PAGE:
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FILMS Belgium

Review: Troisièmes noces

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- David Lambert tells another story about a couple that should never have got together, delivering a comedy-drama on bereavement, cohabitation and passing things on

Review: Troisièmes noces
Rachel Mwanza and Bouli Lanners in Troisièmes noces

Troisièmes noces [+see also:
trailer
interview: David Lambert
film profile
]
, a comedy-drama telling the story of a colourful sham marriage between a widowed and whimsical homosexual man and a young, undocumented Congolese woman, is the third feature by Belgian filmmaker David Lambert. Lambert has thus opted for quite a major change in tone after his first two movies, which made quite a splash: Beyond the Walls [+see also:
film review
trailer
making of
interview: David Lambert
film profile
]
, selected in the Critics’ Week; and All Yours [+see also:
film review
trailer
making of
interview: David Lambert
film profile
]
, which took part in Karlovy Vary.

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Martin has just buried Jan, who was the love of his life, but also his rock, his backbone. He’s lost without him. Now that he’s gone, he doesn’t know how he’ll be able to hang on to their house, their oasis of peace and love. So when a colleague suggests he try an unusual financial deal that may provide a solution, he reluctantly agrees. And so, one fine day, the young and plainspoken Tamara makes an appearance – the Congolese woman has arrived illegally in Belgium, and his colleague is head over heels in love with her.

Martin and Tamara, who have virtually nothing in common, will enter into a marriage of convenience and will have to live together, much to their chagrin. Martin’s house becomes the theatre of a minor battle for territory, where each party simultaneously tries to retain some privacy and lay bare their own vision of the couple. Suffice it to say that the Belgian authorities take a dim view of this unlikely marriage, and the two partners will have to act out the farce again and again.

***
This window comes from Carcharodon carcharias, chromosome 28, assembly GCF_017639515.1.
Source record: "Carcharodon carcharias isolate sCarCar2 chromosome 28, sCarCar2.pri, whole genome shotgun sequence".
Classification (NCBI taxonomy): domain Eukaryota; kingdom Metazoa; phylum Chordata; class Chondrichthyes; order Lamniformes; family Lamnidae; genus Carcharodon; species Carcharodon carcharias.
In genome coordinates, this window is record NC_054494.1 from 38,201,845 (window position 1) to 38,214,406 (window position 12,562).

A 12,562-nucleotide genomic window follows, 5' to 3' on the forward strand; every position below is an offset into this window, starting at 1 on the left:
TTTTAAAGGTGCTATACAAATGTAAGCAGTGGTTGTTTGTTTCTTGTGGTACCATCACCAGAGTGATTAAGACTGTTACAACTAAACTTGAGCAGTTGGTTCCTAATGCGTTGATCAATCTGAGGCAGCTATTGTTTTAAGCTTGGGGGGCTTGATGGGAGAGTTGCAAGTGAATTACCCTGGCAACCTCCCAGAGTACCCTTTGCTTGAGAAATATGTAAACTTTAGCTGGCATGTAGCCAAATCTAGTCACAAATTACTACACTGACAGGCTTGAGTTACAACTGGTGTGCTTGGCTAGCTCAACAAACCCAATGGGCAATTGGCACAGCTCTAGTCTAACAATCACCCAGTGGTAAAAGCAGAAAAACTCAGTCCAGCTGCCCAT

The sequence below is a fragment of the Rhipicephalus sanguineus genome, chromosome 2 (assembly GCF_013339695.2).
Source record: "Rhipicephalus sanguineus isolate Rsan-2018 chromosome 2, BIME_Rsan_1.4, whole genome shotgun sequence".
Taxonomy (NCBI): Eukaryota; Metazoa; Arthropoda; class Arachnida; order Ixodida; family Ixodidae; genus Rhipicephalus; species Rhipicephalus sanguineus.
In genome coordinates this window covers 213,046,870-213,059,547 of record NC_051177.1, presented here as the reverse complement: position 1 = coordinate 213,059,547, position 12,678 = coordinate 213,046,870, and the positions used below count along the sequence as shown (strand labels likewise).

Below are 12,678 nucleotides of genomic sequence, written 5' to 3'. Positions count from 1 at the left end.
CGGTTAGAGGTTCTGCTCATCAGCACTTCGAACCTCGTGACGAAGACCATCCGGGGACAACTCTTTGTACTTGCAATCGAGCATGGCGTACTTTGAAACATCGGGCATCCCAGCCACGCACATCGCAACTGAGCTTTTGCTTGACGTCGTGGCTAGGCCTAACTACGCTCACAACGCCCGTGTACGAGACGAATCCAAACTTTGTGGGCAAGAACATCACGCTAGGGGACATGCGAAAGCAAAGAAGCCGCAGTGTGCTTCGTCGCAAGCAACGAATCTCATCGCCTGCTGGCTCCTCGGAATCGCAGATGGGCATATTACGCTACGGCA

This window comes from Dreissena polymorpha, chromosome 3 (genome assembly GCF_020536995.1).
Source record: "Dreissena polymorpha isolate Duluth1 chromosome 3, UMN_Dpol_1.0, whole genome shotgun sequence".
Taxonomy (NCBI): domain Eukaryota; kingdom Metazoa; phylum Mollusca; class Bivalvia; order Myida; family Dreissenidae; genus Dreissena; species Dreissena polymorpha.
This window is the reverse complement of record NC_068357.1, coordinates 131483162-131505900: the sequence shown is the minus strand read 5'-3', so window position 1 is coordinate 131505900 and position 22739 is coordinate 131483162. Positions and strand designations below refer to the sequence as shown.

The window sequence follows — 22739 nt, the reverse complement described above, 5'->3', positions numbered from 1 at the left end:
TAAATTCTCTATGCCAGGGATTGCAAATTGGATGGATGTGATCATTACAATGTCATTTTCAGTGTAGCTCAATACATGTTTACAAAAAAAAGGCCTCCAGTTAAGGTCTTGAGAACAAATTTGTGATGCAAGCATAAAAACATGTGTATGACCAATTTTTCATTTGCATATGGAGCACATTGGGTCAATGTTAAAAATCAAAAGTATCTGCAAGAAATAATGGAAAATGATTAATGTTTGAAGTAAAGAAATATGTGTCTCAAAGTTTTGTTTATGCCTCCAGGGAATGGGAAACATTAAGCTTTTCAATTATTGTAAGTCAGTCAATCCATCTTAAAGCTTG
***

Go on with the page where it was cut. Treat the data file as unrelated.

With Troisièmes noces, Lambert fleshes out a situation that was already at the core of his two previous films: the face-off between two human beings who are polar opposites, and who will have to learn to live together. But this time, the director adopts a different tone. While Beyond the Walls and All Yours did offer a few comic breathers peppered throughout their dramatic stories, Troisièmes noces is a tender and dramatic comedy, which goes out on a limb and laughs at something that is often not funny in the slightest. It’s a comedy that chooses to believe that we all get a second chance.

Along the way, and quite unexpectedly, Troisièmes noces succeeds in offering Tamara, who is deprived of a Belgian identity, a believable identity as a character by surpassing the migrant stereotype. The film is committed to using fiction to address important, timely societal issues by giving them depth and substance, without placing them at the centre of the discussion, but rather by tackling them side-on, almost implicitly.

To carry these characters, Lambert has opted for the sheer spontaneity of Rachel Mwanza, a young Congolese actress who rose to fame in War Witch a few years ago. She is paired with Bouli Lanners in a totally new role for the Walloon thesp, that of a rather grumpy old set designer, a fickle but grieving homosexual who is trying to survive and give his life some meaning.

Troisièmes noces was produced by Frakas Production, which also staged the first two features by the director, in co-production with Bidibul Productions (Luxembourg) and Ema Films (Canada). It is being distributed in Belgium by O'Brother Distribution and sold abroad by Canadian company Filmoption International.

(Translated from French)

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